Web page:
A low energy pin-point near-infrared laser beam is projected and scanned across designated structures of the eye ball including the cornea, anterior segment and the back of the eye (retina) in a pre-defined pattern. Sensors will then detect the reflected light, after which the advanced computerised algorithm will analyse the reflected light (low-coherence interferometry) which has been changed in accordance with structural layers of the retina and its nerve fibre layer.

What Is the Merit of OCT Scanning?
In a non-invasive manner, posterior segment OCT system can analyse the layered structures of the retina (which is the photosensitive structure of our eyes, like the film in a camera) with a resolution of less than 10 microns axially and 20 microns transversely, similar to a super-microscope. The anterior segment OCT system can analyse the cornea, iris, anterior segment angles and anterior part of the lens.

The latest high definition OCT systems, can analyse up to 5-7 microns resolution so the layered structures (of the retina, macula), the optic nerve and the anterior segment of the eye can be shown in greater detail.

Clinical Applications
Since its inception, OCT has helped ophthalmologists tremendously in understanding the pathology of many complicated retinal and optic nerve diseases. It can facilitate diagnosis, assessment and progress monitoring of many eye problems before and after treatment, including:
  • Macula diseases: e.g. full thickness/lamellar macular hole, macular detachment, macular schiasis, high myopic macular pathology, age-related macular degeneration, central serous chorioretinopathy, macular oedema, macular pucker etc.
  • Retinal problems: e.g. diabetic retinopathy and maculopathy, epiretinal membrane etc. Retinal/ macular oedema secondary to retinovascular disease.
  • Retinal nerve fibre layer pathology: e.g. glaucomatous retinal nerve fibre damage and thinning.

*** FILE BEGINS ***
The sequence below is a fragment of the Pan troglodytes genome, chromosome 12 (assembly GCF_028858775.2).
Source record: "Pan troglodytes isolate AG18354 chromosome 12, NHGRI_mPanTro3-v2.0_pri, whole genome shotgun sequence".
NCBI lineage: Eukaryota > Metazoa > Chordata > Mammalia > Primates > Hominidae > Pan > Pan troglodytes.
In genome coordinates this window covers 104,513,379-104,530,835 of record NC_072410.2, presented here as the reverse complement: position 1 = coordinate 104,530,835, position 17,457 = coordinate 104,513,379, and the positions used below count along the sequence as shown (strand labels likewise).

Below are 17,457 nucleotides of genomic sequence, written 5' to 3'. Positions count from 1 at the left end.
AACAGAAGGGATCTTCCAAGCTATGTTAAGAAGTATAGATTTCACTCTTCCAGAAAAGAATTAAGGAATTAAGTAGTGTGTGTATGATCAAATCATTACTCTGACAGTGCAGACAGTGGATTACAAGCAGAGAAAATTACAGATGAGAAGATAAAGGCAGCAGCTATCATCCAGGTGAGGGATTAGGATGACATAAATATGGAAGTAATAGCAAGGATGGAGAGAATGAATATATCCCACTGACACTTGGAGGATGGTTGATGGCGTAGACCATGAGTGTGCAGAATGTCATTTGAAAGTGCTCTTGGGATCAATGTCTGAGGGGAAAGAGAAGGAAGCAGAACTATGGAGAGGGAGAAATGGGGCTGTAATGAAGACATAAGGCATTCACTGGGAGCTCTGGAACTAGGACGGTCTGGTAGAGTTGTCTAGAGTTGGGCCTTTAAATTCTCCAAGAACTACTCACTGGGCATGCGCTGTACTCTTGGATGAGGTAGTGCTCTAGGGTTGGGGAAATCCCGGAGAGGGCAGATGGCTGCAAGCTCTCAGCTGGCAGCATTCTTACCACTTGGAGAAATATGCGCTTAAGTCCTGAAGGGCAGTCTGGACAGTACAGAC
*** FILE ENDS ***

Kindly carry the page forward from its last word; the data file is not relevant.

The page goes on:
• Optic nerve pathology: e.g. disc cupping in glaucomatous optic neuropathy, optic disc pit, disc drusens, etc.
  • Assessment of ganglion cell complex thickness at the macula, which can help diagnose glaucoma early.
  • Assessment of the anterior chamber depth and angle, and monitoring of its change (e.g. in narrow angle or occludable angle suspect).
  • Assessment of cornea diameter, cornea thickness, the cornea flap after corneal-refractive surgery (e.g. LASIK) and many other corneal pathologies (e.g. keratoconus).
  • Assessment of the surface of the lens in the eye and also that of intraocular lens after cataract surgery.
Overall, the development of OCT has greatly enhanced the quality care and management of many eye patients in a fast, non-invasive and reproducible way. Please consult your ophthalmologists for further details to assess whether OCT can facilitate the treatment of your eye condition.
Ultrasound Biomicroscopy (UBM)

Ultrasound Biomicroscopy (UBM)

UBM provides an extensive and comprehensive view of deep ocular structure by way of high-energy sonic wave reflection, making it particularly useful for glaucoma screening and pathological studies of lens and cornea.